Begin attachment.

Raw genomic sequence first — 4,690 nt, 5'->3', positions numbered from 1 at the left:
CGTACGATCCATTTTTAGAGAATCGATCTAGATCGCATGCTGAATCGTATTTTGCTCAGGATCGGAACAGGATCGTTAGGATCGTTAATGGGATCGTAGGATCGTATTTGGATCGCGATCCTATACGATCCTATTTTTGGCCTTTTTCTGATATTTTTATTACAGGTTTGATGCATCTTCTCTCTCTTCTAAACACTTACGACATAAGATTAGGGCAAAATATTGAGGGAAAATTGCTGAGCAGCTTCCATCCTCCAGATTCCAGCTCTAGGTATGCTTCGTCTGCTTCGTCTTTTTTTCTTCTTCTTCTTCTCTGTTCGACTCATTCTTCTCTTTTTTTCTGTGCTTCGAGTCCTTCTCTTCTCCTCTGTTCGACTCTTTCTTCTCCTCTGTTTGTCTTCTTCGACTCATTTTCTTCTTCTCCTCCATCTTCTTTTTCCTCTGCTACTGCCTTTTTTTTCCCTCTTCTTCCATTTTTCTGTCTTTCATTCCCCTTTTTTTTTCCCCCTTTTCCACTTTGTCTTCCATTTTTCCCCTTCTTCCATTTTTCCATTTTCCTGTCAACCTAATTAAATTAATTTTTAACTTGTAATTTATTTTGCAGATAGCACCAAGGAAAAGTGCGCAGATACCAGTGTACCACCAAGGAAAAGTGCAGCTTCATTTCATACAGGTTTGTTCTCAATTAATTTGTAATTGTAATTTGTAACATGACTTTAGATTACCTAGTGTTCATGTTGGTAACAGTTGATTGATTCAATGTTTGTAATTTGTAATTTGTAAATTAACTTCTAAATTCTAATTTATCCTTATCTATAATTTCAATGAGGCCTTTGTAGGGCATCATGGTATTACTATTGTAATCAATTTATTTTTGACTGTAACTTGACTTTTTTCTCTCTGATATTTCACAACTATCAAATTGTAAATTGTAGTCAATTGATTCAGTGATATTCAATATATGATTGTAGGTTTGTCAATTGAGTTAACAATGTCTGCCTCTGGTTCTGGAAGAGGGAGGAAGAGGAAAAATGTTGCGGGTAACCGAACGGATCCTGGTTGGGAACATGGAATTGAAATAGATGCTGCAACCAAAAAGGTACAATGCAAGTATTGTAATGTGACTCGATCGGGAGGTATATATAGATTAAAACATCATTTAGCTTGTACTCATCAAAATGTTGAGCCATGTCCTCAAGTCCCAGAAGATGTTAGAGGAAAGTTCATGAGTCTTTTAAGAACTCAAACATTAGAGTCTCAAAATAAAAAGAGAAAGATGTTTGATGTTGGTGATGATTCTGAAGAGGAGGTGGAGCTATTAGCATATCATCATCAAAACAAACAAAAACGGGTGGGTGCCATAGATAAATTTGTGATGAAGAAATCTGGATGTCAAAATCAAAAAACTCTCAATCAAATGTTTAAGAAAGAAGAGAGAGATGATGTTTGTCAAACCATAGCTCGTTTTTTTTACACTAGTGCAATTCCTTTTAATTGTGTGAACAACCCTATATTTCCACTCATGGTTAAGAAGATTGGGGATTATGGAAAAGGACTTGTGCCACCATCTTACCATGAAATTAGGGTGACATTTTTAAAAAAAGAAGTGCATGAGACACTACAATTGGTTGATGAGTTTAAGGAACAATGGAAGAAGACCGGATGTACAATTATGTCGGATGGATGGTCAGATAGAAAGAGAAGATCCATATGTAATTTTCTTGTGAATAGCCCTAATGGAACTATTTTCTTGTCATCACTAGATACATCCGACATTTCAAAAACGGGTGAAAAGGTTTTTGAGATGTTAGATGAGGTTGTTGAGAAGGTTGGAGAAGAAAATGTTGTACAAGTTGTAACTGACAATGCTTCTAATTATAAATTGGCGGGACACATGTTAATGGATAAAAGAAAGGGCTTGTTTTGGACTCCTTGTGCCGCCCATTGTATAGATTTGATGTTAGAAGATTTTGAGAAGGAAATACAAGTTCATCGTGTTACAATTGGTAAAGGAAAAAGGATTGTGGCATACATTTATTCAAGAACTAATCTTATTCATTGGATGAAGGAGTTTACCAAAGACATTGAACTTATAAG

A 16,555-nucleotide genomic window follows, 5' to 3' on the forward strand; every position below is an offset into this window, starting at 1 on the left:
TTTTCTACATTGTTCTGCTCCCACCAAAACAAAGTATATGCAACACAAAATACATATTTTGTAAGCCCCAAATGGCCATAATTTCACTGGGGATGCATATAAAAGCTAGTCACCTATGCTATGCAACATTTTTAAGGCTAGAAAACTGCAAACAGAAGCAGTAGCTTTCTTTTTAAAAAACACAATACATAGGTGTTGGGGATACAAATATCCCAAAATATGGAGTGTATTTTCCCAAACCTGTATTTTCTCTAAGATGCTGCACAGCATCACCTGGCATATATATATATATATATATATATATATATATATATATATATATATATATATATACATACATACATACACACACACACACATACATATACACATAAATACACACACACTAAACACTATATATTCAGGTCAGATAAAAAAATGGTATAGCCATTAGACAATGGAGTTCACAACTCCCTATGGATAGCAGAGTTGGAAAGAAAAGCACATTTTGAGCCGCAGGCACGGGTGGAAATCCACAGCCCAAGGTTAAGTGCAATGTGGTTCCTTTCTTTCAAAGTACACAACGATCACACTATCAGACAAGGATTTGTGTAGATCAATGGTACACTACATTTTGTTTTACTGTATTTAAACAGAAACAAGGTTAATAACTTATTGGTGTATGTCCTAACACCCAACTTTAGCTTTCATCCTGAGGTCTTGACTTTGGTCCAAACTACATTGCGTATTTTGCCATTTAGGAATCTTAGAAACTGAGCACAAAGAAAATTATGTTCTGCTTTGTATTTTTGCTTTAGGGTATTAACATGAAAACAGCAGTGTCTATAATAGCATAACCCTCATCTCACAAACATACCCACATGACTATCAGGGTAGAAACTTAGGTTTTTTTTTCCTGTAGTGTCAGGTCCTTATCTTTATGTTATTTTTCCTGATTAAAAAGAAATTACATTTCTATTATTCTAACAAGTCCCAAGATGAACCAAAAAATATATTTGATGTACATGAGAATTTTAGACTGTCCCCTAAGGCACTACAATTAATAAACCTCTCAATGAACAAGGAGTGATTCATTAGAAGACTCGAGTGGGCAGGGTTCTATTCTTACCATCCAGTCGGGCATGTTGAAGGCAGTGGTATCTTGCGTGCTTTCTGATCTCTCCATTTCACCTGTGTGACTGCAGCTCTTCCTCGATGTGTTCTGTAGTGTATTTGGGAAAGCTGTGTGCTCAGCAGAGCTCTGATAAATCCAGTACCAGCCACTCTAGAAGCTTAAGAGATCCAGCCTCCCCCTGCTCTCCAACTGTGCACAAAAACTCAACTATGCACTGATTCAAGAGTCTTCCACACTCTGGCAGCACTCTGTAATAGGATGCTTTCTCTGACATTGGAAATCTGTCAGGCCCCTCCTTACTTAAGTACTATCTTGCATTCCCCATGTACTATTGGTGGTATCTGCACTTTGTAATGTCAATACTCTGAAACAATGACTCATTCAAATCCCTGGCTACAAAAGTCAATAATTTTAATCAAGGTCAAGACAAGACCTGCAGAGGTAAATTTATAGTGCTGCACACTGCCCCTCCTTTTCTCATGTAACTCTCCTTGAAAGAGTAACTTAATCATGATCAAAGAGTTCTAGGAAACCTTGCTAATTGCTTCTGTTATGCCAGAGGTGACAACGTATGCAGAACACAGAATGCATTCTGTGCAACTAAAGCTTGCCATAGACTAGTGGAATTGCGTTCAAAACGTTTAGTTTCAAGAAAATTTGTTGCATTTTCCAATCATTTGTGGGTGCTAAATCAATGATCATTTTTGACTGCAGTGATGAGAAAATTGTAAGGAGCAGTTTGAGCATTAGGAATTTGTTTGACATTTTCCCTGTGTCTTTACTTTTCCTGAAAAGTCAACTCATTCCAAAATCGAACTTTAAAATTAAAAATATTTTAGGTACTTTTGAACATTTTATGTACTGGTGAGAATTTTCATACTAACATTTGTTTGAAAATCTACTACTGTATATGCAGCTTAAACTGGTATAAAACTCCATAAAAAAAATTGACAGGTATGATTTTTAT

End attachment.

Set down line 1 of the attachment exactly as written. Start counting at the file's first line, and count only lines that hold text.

Raw genomic sequence first — 4,690 nt, 5'->3', positions numbered from 1 at the left: